linux$ p11.6
R 1026  : Starting
W 2051  : Starting
W 3076  : Starting
twinkle toes
R 1026  : Got char [t]
W 2051  : Waiting
W 3076  : Waiting
R 1026  : Got char [w]
R 1026  : Got char [i]
R 1026  : Got char [n]
R 1026  : Got char [k]
R 1026  : Signaling full
W 3076  : Writing buffer
twink
R 1026  : Got char [l]
W 3076  : Waiting
R 1026  : Got char [e]
R 1026  : Got char [#]
R 1026  : Got char [t]
R 1026  : Got char [o]
R 1026  : Signaling full
W 3076  : Writing buffer
le#to
R 1026  : Got char [e]
W 3076  : Waiting
R 1026  : Got char [s]
R 1026  : Got char [#]
^D
R 1026  : Signaling done
R 1026  : Exiting
W 2051  : Writing buffer
es#
W 2051  : Exiting
^C

In this example, when all threads are awakened with the call to pthread_cond_broadcast and placed in contention, the thread with the ID of 3076 is always the first to act on the signal until the last (exiting) broadcast is made. Keep in mind that the actual thread chosen by the operating system is not specified. While our example seems robust, there are still some conditions we did not try (see Exercise 11.9).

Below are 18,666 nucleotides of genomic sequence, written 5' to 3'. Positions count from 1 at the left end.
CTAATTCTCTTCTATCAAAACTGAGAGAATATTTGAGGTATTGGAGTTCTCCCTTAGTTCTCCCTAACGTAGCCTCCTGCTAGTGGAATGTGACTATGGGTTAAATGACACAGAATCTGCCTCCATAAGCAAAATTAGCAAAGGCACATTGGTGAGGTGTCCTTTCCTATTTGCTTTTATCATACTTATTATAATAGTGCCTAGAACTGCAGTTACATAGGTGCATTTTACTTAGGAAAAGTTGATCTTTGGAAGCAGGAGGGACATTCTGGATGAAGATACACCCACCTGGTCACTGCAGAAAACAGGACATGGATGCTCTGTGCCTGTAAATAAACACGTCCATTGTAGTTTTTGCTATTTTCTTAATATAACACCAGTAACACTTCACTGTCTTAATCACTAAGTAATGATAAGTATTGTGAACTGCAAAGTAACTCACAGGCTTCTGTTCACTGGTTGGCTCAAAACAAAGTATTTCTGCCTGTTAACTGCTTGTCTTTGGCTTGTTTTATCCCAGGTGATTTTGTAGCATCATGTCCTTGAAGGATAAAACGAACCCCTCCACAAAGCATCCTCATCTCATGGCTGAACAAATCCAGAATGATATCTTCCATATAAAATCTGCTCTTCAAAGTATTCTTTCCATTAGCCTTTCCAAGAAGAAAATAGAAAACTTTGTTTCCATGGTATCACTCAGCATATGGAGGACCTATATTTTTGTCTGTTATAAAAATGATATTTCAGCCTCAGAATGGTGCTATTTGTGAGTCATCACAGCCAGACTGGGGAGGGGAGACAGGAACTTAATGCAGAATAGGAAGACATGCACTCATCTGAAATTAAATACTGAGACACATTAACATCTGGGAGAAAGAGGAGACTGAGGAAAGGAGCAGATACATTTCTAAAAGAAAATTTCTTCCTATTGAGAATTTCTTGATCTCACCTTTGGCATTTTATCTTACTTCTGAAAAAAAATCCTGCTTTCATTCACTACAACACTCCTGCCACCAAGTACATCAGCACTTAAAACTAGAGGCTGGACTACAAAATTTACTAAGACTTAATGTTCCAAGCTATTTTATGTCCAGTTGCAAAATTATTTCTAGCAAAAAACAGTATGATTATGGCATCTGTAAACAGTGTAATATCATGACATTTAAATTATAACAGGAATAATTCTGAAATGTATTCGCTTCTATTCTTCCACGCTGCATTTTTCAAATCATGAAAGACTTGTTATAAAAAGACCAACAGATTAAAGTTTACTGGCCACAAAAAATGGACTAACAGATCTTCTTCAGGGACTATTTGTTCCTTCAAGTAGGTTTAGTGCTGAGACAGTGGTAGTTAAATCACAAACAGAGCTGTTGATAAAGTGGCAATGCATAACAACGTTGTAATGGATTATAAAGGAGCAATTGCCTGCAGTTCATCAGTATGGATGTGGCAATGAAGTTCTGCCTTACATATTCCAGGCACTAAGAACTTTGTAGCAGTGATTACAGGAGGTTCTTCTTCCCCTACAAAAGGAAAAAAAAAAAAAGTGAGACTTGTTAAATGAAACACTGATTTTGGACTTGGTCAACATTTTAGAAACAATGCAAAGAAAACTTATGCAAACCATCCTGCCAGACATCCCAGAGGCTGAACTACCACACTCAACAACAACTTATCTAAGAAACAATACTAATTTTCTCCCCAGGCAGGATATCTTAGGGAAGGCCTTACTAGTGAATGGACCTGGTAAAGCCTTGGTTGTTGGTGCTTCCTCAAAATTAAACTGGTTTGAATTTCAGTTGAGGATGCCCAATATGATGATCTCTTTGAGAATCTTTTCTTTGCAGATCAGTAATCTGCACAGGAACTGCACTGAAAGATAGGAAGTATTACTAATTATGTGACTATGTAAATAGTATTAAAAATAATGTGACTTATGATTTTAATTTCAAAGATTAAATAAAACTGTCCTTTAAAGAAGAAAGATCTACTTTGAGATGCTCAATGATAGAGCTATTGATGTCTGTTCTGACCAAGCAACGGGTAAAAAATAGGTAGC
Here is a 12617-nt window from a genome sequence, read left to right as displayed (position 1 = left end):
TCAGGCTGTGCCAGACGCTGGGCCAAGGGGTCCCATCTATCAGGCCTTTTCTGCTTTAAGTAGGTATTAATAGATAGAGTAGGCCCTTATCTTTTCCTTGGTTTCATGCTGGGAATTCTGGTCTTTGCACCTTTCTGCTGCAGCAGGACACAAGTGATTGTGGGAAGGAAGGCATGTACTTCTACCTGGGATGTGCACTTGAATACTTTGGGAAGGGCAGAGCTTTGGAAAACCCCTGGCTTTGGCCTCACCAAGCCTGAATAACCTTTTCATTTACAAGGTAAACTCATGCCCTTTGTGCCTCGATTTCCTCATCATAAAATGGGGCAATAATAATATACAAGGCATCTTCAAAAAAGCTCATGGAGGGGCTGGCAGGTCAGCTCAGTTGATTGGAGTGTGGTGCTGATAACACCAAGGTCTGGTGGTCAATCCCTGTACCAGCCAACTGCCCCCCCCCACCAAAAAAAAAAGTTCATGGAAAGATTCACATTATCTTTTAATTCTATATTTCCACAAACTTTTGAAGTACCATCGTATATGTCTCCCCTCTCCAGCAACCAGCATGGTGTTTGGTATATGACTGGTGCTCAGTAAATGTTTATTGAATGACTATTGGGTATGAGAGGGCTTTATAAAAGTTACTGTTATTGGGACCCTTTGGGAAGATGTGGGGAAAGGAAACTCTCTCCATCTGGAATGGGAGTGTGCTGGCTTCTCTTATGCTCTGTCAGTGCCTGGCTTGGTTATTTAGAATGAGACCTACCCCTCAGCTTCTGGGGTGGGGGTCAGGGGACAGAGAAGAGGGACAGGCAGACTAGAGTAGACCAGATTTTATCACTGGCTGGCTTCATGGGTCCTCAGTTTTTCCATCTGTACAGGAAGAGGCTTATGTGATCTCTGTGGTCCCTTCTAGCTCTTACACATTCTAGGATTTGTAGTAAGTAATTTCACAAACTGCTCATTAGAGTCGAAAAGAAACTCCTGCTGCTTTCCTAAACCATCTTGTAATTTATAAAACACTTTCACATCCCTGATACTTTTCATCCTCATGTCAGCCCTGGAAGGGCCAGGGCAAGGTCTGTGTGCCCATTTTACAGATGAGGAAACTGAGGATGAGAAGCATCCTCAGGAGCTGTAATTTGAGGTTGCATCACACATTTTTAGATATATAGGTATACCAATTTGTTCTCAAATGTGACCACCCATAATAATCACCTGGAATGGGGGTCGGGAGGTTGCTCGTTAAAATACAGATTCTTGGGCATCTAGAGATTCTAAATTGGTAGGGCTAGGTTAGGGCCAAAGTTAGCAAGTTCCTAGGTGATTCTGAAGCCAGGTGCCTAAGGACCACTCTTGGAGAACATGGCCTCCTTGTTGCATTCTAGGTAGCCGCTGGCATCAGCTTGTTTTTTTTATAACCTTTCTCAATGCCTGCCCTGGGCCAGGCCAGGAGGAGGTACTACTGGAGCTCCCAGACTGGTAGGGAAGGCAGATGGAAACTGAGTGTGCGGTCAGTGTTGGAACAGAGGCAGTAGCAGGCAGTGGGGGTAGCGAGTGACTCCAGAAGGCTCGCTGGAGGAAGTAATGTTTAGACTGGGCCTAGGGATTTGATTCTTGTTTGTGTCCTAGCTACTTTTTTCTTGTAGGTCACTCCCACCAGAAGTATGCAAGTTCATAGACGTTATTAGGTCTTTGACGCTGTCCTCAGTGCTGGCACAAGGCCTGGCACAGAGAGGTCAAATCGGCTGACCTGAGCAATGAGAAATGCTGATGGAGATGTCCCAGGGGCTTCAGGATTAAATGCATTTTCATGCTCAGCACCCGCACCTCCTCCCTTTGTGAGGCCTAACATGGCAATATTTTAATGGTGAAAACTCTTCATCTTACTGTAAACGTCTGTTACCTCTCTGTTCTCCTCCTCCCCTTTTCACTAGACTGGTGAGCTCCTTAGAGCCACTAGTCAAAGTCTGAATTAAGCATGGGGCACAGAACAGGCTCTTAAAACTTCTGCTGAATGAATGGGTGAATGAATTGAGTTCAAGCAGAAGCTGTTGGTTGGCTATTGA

11-8 EXERCISE

To some, the second while statement on line 75 in the user-defined writer function write_some appears to be superfluous. Can this while statement be replaced with an if statement? Why, or why not?

11-9 EXERCISE

Three computer science students, Alice, Kumar, and Rocco were experimenting with the original version of Program 11.6 on a Linux system. They wanted to see if the program would process information correctly if there were multiple reader threads with a single writer thread and multiple reader threads with multiple writer threads. Also, they were curious as to whether or not starting the writer thread(s) before the reader thread(s) would cause the program to fail. What did these students find (and why)? Be sure to compile, run, and record the program's output to document what you found.